Inspector Corey Allen is head of one of Australia’s largest police stations, in Brisbane. In his inspiring talk for a TEDxSouthBank event, he talks about how he was able to radically change the culture of his station by employing a policy of empathy, and disseminating this approach among his officers on duty.
When Inspector Allen first took up the role of managing the police station, he was expected to report to his superiors about crime statistics (such as the number of break-ins, the number of car thefts, the number of arrests). This way of thinking about policing was at odds with what his officers were reporting from the streets. They expressed frustration at not having anything to offer homeless and vulnerable people, apart from imprisonment overnight. There were other difficulties in the neighbourhood, including recently-built project housing that was crime-rife and turning into an urban slum.
In response, Inspector Allen developed an approach to policing that is centred on respect and helping vulnerable people. Police became more personal – they got to know people in the neighbourhood and in the project housing buildings. Rather than being confrontational towards vulnerable people, his officers began to ask them if there was anything they could do to help.
In time, Inspector Allen set up other practices. He organised for his police to work with people who weren’t police – including youth workers – and talk to young people about issues like culture and community of origin. He gave police free travel vouchers so if they came across a person who was likely to cause trouble later in the night, they could give that person free and safe travel out of town. Inspector Allen also asked local street kids to make a piece of art that represented to them what the relationship with police should look like. The resulting artwork, which showed a police and a teenager respecting each other in graffiti, was hung up in the police station.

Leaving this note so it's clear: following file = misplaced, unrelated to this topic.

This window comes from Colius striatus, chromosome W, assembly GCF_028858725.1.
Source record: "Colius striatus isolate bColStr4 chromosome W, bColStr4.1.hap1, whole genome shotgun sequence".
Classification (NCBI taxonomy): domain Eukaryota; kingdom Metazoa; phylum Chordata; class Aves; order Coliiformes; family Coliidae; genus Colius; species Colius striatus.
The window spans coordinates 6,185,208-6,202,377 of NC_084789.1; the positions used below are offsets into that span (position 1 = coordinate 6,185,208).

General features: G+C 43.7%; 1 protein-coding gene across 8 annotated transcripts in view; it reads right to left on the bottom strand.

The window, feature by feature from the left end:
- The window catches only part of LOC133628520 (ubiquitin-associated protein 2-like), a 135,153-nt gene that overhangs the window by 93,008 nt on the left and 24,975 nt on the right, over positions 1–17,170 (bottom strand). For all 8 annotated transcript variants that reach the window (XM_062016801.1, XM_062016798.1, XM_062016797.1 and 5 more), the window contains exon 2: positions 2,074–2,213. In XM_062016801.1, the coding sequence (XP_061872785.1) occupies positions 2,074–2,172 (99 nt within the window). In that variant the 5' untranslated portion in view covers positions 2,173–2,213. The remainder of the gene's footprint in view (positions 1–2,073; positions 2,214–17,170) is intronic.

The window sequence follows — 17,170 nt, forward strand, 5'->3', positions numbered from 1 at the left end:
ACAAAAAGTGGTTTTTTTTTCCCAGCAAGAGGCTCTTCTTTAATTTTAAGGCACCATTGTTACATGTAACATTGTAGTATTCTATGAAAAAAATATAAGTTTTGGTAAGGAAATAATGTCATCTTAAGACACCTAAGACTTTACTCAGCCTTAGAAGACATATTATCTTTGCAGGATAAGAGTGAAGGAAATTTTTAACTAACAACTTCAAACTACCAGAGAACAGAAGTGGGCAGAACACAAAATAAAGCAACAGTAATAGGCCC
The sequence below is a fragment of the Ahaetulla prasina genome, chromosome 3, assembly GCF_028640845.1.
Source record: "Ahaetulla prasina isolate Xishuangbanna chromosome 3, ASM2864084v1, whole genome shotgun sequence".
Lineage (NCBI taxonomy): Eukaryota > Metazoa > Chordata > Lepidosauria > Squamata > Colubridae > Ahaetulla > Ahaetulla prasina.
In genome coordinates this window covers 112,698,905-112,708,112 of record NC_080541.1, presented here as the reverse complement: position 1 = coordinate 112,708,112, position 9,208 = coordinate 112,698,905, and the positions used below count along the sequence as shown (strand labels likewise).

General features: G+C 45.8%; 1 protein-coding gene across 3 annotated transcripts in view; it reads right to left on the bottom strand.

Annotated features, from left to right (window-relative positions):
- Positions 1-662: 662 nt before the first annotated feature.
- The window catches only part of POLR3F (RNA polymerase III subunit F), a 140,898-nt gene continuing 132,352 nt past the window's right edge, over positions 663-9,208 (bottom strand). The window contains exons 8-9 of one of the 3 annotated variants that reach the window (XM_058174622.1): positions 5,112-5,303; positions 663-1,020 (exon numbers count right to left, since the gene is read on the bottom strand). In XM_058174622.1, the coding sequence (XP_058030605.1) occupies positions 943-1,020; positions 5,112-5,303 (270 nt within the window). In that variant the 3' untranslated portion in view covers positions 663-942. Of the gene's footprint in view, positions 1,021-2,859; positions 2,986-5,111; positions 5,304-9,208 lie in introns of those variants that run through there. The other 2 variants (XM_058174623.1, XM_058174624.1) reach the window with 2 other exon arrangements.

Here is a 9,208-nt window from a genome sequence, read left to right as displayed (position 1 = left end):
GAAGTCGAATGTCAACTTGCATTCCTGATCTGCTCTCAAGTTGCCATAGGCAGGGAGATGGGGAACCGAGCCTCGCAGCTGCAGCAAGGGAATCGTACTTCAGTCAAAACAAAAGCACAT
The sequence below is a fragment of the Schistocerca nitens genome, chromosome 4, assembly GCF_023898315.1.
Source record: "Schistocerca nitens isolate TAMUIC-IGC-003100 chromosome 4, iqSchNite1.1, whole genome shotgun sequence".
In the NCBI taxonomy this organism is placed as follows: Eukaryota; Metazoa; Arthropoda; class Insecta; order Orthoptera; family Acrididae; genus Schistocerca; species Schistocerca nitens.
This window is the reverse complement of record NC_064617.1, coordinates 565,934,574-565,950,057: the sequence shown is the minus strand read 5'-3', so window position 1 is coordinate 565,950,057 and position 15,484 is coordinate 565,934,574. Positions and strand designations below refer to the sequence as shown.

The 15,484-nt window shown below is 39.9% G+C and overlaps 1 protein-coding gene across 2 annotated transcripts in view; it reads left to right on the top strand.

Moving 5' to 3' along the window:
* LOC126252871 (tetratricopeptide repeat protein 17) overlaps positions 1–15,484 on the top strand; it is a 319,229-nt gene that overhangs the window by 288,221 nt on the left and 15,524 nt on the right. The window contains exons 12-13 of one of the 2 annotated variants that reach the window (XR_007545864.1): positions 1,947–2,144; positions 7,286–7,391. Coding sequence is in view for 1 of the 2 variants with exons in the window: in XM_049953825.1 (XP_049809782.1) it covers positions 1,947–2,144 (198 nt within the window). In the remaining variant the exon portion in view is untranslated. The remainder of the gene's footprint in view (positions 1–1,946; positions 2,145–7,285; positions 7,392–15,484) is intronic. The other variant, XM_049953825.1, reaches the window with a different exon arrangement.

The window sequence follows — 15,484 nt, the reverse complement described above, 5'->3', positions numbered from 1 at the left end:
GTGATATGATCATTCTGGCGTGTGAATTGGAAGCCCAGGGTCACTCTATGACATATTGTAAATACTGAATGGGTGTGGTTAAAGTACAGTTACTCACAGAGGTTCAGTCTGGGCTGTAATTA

The police under Inspector Allen’s watch became healthier and happier. Sick leave dropped, and the station became the number one preference for police in their first year. Moreover, the number of arrests in the area plummeted, even though Allen never instructed any of his officers to stop arresting people. There was a reduction in crime across a spectrum of offences, including property crime (-59%), robberies (-41%) and assaults (-34%). There was a 50% reduction in complaints against the police for use of force and excessive use of force in the first few years of Allen’s tenure alone. The number of police assaults have reduced from 135 a year in the first year of Allen’s tenure, to 35 in 2015 (Allen’s speech was filmed in 2016).
Inspector Allen says that ‘it’s very hard to argue with the inner connected nature of human contact’. He poses the question to the audience: if his police station can make empathy one of the most effective tools in fighting crime, what else can we solve with empathy?
Empathy is key to our understanding of how child protection practices could take place in Australia. Inspector Allen’s approach could also be helpful when thinking about the relationship between police and young people - in particular, how to reduce the number of youth in juvenile justice facilities.
Watch Inspector Corey Allen’s full speech, below.